I’ll put it this way: investing in these companies for us through Ventures is the equivalent of the Formula 1 for a company like Mercedes Benz, where the Formula 1 represents cutting edge technology. We are able to take ideas and even apply them to our businesses. This means we can renew procedures and ideas, look at different ways of approaching things, and in some cases, solve problems differently.
Q: How do you maintain growth in a volatile environment?
A: The role of a holding group like Grupo Argos is to assign capital in the most efficient way. To achieve that goal, we have a very clear methodology that allows us to be disciplined. A couple of years ago we carried out a capital assignment methodology exercise with a world-class consultancy. After that exercise we fine-tuned our own methodology and the way we make decisions, moving our portfolios and breaking them down to a very high level of granularity.
One example is Odinsa, our infrastructure business. When an opportunity arrives, we don’t see it as a general rail or airport project, but rather, we break it down to determine the objective return on highways and airports. We also take into account the country we are investing in, and we analyze if it’s a greenfield or brownfield project. We can determine the objective return for each of those projects. We don’t talk about general returns by sector, we talk about particular returns according to each asset’s specific risks, and we look at our capability to create value to a specific asset.
We grow through mergers and acquisitions, organic growth, and by developing our own projects. But we are also very disciplined in terms of deciding when we should divest or pull out of a project or asset.
Another important element for us is the capital structure of our companies. We always look at financial flexibility as a very valuable characteristic to develop a long-term strategy. In other words, we measure the companies’ capital structure, taking into account things like volatility and uncertainty. The leverage capability should be such that we have the flexibility to continue our strategy even when events such as a sudden increase in interest rates or other risks arise.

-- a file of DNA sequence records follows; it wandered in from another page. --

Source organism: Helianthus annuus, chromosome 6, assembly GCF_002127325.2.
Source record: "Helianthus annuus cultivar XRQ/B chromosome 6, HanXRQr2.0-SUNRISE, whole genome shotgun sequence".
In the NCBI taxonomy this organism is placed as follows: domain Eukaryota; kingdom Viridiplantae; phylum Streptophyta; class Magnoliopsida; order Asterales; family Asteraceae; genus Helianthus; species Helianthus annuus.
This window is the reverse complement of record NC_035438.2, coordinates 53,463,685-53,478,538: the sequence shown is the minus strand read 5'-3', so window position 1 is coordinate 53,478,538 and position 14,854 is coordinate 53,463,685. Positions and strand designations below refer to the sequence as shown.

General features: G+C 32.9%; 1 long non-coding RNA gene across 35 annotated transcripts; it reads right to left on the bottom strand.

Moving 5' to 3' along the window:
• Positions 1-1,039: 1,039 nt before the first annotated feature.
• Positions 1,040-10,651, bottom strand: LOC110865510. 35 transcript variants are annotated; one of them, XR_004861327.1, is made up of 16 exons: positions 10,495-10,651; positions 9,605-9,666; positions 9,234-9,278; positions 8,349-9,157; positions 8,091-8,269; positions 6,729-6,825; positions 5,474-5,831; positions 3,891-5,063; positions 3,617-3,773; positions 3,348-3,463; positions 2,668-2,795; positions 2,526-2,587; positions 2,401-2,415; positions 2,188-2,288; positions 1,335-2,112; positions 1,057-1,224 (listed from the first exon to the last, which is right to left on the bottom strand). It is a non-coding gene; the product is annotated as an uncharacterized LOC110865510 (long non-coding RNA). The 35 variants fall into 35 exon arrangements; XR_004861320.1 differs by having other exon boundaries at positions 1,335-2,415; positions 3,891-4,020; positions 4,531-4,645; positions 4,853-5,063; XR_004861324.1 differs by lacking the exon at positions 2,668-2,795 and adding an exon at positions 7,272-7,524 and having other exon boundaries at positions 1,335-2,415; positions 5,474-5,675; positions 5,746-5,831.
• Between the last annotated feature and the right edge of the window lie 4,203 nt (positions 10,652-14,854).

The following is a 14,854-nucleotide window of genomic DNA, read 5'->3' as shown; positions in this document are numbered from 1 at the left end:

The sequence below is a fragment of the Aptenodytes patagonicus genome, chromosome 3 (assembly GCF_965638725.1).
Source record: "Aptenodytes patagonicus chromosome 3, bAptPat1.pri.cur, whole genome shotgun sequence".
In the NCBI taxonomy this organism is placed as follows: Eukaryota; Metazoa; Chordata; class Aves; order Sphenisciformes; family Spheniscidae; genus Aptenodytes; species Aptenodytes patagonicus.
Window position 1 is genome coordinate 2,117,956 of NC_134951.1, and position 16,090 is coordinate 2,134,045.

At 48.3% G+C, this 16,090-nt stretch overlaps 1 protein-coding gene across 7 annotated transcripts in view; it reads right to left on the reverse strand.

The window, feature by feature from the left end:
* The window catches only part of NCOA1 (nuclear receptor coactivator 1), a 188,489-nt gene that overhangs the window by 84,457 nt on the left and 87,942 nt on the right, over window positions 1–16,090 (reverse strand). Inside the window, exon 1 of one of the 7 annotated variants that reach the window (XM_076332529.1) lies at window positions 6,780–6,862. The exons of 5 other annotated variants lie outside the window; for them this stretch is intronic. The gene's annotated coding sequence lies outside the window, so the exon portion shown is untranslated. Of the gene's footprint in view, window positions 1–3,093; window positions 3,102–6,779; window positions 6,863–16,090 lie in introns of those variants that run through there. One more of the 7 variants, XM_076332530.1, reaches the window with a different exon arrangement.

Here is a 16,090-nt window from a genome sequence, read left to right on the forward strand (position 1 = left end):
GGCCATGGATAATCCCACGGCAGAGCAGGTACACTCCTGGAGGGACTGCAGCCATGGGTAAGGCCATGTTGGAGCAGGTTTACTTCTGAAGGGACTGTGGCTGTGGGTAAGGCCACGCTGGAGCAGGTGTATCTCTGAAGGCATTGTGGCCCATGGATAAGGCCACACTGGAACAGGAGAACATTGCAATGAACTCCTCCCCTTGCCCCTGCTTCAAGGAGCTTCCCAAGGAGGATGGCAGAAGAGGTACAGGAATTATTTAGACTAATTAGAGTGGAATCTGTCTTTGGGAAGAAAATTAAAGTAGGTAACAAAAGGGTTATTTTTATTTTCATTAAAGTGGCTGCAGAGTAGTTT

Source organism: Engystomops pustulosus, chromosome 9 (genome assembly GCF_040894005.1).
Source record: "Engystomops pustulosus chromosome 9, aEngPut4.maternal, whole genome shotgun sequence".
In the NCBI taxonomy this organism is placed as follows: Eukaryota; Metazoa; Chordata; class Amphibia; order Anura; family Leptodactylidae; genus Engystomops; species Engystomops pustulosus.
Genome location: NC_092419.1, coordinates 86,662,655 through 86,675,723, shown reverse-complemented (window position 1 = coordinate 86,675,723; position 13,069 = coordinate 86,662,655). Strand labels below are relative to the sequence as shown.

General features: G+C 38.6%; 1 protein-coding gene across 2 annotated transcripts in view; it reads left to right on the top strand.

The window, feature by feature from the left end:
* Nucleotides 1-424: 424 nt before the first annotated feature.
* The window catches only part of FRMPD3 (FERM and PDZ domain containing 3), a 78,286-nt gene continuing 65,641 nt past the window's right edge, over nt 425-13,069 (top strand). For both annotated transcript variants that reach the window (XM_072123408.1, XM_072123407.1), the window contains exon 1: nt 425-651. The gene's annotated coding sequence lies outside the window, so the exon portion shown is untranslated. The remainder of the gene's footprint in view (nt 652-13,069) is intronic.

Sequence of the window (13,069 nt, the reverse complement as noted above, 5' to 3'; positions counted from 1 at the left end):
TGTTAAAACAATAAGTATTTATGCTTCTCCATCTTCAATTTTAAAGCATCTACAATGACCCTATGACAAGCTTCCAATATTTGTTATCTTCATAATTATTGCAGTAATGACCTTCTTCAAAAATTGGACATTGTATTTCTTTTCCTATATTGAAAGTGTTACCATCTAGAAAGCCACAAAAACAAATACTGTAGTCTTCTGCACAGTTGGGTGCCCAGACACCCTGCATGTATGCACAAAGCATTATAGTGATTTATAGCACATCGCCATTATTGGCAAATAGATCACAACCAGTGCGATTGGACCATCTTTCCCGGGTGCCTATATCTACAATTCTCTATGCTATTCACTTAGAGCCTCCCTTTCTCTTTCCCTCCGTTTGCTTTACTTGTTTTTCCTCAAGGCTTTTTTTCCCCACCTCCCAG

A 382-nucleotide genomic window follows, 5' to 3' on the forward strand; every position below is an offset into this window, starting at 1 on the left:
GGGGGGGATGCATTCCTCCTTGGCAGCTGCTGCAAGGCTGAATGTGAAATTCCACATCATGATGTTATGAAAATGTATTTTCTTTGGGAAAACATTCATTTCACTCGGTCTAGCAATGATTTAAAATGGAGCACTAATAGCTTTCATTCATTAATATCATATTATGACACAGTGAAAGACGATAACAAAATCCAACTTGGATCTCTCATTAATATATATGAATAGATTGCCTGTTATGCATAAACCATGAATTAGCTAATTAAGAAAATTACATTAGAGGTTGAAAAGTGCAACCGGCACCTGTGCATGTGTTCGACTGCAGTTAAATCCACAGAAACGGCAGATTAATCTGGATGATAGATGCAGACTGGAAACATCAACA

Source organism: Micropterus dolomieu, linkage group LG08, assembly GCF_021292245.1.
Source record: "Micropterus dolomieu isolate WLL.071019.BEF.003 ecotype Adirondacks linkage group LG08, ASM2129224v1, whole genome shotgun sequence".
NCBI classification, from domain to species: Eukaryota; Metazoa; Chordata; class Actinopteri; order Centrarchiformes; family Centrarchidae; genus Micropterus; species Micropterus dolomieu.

And finally, there is the role we have as a holding. I would put it like this: Grupo Argos is a last resort lender. For example, we hold 65 percent of Bogotá’s El Dorado airport, which today is Latin America’s third largest in terms of passenger traffic and largest in terms of cargo. Initially, we held 35 percent through Odinsa, but we identified that we could make an unsolicited offer to acquire an additional 30 percent and take control of the airport. At the time, Odinsa didn’t have the leverage to make the acquisition, so Grupo Argos made the 30 percent acquisition so that we could control the airport and continue our series of strategic initiatives.
Q: What do you think are the main changes in the role of CFOs?
A: From a macro viewpoint, I’m the vice president of strategy and corporate finance. My role not only involves the financial and transactional tasks, but a larger focus on the company’s long-term strategy and vision.
When you have a strategic vision, you aim to secure your company’s mid- and long-term goals. This means the CFO role has a much larger scope. Not only do you have to oversee the creation of value in the short term, but you also have to make sure that the long-term goals are accomplished.
Another important aspect is that I actively take part in the board meetings of all of our companies. This gives me a wider vision and knowledge of what’s going on in each of them.
On top of that, the CFO role also includes monitoring macroeconomic issues, the public policies of the countries where we operate, and understanding how those elements affect our business. This obviously means having a relationship and communication with the stakeholders, governments, and communities. This aspect is crucial and increasingly required of a CFO.
This interview was conducted by Latin Trade for Council of the Americas.